Answer given by Mr Moedas on behalf of the Commission

The Commission has been supporting science education for more than fifteen years (1) through a number of initiatives and will continue to do so under Horizon 2020, the EU Framework Programme for Research and Innovation (2014-2020), more specifically under the Science with and for Society (SWAFS) work programme (2).

The SWAFS 2014/2015 work programme topic on ‘Innovative ways to make science education and scientific careers attractive to young people’ aims at developing scientific citizenship by promoting innovative pedagogies in science education attracting more young people towards science and addressing the challenges faced by young people in pursuing careers in science, technology, engineering and innovation.

Under the 2013 Science in Society Revised Work Programme, the Commission had included a Science Education Expert Group (SEEG) to support reflection and the preparation of the new Science Education policy initiatives and policy options within the context of Horizon 2020, Responsible Research and Innovation (RRI) and the European Research Area (ERA). The report ‘Science education for responsible citizenship’ has now been delivered. It identifies six key objectives (3) and associated recommendations at EU and national levels. Based on it, specific actions aimed at raising students' awareness and interest in scientific studies and careers will be included in the upcoming SWAFS work programmes.

Also, the Marie Skłodowska-Curie actions (4) fund the annual European Researchers' Night (5), a Europe-wide event that brings researchers together with the general public on the fourth Friday of every September. A key aim is to attract young people to science by presenting it to a mass audience in accessible and appealing ways.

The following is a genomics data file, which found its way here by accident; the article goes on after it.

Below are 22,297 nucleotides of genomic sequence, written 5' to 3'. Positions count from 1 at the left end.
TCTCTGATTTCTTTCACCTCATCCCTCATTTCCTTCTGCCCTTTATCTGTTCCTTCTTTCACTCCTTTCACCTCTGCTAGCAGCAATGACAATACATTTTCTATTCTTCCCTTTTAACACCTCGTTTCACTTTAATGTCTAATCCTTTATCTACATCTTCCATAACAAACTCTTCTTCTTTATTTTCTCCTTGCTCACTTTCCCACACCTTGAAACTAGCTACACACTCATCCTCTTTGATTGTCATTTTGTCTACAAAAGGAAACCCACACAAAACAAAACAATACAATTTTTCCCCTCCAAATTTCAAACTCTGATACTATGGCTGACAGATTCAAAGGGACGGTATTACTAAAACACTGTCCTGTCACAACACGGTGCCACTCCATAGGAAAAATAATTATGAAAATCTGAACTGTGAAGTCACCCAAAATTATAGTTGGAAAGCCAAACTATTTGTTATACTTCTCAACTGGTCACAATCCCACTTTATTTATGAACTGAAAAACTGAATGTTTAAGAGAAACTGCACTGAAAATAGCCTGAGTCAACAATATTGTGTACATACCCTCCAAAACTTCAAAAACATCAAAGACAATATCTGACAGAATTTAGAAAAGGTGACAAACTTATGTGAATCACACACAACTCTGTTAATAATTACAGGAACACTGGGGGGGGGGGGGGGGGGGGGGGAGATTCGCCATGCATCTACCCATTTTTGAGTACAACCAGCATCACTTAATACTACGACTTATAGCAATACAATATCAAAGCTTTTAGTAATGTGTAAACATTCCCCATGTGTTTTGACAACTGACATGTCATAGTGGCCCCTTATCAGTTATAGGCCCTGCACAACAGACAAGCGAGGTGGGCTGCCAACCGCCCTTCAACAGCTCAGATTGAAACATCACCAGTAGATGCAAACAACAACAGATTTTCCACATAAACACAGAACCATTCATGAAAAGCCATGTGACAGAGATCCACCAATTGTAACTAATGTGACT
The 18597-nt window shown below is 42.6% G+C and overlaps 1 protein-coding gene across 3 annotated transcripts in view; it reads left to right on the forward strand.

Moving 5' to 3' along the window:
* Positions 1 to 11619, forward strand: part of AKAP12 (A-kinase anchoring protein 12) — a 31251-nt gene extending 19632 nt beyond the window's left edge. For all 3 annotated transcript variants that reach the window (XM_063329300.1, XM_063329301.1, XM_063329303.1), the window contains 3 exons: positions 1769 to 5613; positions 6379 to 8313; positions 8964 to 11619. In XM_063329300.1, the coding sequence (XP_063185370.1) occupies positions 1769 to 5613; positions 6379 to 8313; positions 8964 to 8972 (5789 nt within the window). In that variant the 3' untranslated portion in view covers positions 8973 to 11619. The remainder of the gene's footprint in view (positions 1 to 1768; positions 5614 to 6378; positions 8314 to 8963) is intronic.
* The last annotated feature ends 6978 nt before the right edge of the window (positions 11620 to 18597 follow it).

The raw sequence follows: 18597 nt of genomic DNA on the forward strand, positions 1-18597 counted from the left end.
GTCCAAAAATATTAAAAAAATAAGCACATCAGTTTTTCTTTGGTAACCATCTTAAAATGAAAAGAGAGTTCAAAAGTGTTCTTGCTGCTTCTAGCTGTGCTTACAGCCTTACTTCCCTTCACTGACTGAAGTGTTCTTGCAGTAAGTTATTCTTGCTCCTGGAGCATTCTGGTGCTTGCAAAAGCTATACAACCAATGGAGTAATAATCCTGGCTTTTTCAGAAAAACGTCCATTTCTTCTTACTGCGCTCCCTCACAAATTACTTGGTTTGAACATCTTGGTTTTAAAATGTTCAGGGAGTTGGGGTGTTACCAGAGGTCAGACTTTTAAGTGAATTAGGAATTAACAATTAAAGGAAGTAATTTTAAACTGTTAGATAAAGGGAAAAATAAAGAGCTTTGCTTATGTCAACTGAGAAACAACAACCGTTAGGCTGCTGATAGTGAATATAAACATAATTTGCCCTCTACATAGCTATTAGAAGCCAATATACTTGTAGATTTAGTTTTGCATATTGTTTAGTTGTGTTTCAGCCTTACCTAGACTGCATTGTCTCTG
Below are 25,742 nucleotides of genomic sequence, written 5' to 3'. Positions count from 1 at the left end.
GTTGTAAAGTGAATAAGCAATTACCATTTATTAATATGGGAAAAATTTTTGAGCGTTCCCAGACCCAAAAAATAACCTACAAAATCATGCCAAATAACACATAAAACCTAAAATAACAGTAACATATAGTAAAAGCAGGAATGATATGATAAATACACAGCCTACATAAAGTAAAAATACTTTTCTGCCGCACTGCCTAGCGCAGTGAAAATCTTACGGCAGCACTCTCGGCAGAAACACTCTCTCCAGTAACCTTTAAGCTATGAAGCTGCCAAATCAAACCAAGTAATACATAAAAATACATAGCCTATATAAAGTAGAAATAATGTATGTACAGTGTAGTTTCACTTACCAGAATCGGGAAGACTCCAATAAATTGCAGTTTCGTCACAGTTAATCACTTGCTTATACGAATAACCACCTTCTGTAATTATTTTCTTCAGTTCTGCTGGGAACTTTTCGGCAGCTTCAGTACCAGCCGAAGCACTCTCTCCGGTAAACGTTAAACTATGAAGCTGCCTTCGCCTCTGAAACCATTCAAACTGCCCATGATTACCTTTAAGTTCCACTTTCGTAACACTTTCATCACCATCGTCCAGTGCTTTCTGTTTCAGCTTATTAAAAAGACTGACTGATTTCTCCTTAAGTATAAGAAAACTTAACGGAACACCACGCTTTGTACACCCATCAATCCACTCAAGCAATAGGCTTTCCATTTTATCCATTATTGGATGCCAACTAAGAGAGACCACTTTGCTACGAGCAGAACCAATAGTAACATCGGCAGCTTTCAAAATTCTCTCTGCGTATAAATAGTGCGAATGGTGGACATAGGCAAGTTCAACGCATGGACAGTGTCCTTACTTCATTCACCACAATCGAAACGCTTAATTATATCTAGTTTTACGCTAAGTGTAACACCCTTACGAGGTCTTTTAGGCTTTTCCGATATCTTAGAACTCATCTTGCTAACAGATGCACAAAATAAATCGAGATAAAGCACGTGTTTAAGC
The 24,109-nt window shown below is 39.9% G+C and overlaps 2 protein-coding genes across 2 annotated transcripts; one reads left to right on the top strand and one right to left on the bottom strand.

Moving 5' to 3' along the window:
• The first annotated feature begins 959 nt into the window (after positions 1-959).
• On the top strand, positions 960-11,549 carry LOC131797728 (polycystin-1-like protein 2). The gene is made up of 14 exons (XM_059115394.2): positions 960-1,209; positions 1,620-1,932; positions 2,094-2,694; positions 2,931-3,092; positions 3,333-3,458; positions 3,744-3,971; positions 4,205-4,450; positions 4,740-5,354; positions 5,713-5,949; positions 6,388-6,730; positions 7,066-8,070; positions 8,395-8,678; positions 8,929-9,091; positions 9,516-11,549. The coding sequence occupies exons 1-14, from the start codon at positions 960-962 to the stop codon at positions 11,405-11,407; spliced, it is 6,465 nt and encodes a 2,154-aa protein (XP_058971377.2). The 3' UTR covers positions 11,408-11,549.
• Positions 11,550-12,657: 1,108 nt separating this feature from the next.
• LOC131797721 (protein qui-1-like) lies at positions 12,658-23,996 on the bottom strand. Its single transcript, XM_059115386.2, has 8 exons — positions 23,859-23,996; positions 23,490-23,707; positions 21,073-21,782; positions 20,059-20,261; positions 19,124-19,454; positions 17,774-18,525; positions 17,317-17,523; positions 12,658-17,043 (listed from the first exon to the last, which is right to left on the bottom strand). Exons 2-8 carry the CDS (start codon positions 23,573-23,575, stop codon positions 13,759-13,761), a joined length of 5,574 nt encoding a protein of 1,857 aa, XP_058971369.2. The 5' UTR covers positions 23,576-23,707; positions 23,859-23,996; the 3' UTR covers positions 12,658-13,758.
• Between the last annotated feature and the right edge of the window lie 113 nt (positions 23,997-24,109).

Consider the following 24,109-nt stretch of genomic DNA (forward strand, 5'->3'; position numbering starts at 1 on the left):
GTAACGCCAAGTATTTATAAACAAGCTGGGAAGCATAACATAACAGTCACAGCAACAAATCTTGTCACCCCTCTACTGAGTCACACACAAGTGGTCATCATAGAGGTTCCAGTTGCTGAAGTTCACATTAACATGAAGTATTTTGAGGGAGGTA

1. Under the Sixth and Seventh Framework Programmes for Research, Technological Development and Demonstration Activities (FP6, 2002-2006 and FP7, 2007-2013) under the Science and Society and Society Programmes.


3. The six objectives identified by the Science Education Expert Group are:

a)    Science education should be an essential component of a learning continuum for all, from pre-school to active engaged citizenship.

b)    Science education should focus on competences with an emphasis on learning through science, and shifting from STEM (Skills in science, technology, engineering and maths) to STEAM (Skills in science, technology, engineering, arts and maths) by linking science with other subjects and disciplines.

c)    The quality of teaching, teacher induction, pre-service preparation and in-service professional development should be enhanced to improve the depth and quality of learning outcomes.

d)    4. Collaboration between formal, non-formal and informal educational providers, enterprise, industry and civil society should be enhanced to ensure relevant and meaningful engagement of all societal actors with science, and increase uptake of science studies and science-based careers.

e)    5. Greater attention should be given to promoting responsible research and innovation and enhancing public understanding of scientific findings, and the capabilities to discuss their benefits and consequences.

f)    6. Emphasis should be placed on connecting innovation and science education strategies, at local, regional, national, European and international levels, taking into account societal needs and global developments.



8. Entrepreneurship Education: A road to success

Source: DG GROW
Subject: Entrepreneurship Education: A road to success
Date published: January 29 2015

A compilation of evidence on the impact of entrepreneurship education strategies and measures

Entrepreneurship education is given a significant role in supporting the main goals of the Europe 2020 strategy. Therefore, it is important to gather knowledge and evidence from across Europe and elsewhere that shows whether and how impact is achieved. 

In 2013 DG Enterprise and Industry commissioned ICF International to conduct a mapping exercise of examples of research on the impact of Entrepreneurial Education. This report presents the outcome of the mapping exercise: 91 studies from 23 countries were identified.